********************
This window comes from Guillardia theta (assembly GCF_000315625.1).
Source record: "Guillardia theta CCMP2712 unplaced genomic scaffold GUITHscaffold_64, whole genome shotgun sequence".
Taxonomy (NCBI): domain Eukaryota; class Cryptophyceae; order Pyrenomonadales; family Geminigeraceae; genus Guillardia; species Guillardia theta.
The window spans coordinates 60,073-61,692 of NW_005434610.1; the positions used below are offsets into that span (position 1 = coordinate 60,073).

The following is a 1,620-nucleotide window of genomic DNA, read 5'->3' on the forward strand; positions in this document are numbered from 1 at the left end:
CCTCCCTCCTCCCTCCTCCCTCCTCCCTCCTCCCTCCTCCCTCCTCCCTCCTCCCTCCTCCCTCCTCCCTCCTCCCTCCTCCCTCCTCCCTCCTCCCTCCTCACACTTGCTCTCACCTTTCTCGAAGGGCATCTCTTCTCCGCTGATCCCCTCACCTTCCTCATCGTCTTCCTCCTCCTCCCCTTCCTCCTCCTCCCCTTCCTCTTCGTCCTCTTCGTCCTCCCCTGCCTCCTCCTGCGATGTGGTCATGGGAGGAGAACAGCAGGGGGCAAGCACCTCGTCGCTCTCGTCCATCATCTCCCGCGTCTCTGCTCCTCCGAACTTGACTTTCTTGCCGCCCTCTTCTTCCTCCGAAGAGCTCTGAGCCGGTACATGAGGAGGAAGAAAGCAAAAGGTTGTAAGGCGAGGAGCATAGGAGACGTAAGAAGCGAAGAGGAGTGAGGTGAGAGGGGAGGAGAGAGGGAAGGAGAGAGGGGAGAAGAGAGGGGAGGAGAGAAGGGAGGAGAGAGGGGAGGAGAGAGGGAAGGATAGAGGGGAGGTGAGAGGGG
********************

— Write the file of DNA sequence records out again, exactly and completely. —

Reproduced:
This window comes from Guillardia theta (assembly GCF_000315625.1).
Source record: "Guillardia theta CCMP2712 unplaced genomic scaffold GUITHscaffold_64, whole genome shotgun sequence".
Taxonomy (NCBI): domain Eukaryota; class Cryptophyceae; order Pyrenomonadales; family Geminigeraceae; genus Guillardia; species Guillardia theta.
The window spans coordinates 60,073-61,692 of NW_005434610.1; the positions used below are offsets into that span (position 1 = coordinate 60,073).

The following is a 1,620-nucleotide window of genomic DNA, read 5'->3' on the forward strand; positions in this document are numbered from 1 at the left end:
CCTCCCTCCTCCCTCCTCCCTCCTCCCTCCTCCCTCCTCCCTCCTCCCTCCTCCCTCCTCCCTCCTCCCTCCTCCCTCCTCCCTCCTCCCTCCTCCCTCCTCACACTTGCTCTCACCTTTCTCGAAGGGCATCTCTTCTCCGCTGATCCCCTCACCTTCCTCATCGTCTTCCTCCTCCTCCCCTTCCTCCTCCTCCCCTTCCTCTTCGTCCTCTTCGTCCTCCCCTGCCTCCTCCTGCGATGTGGTCATGGGAGGAGAACAGCAGGGGGCAAGCACCTCGTCGCTCTCGTCCATCATCTCCCGCGTCTCTGCTCCTCCGAACTTGACTTTCTTGCCGCCCTCTTCTTCCTCCGAAGAGCTCTGAGCCGGTACATGAGGAGGAAGAAAGCAAAAGGTTGTAAGGCGAGGAGCATAGGAGACGTAAGAAGCGAAGAGGAGTGAGGTGAGAGGGGAGGAGAGAGGGAAGGAGAGAGGGGAGAAGAGAGGGGAGGAGAGAAGGGAGGAGAGAGGGGAGGAGAGAGGGAAGGATAGAGGGGAGGTGAGAGGGG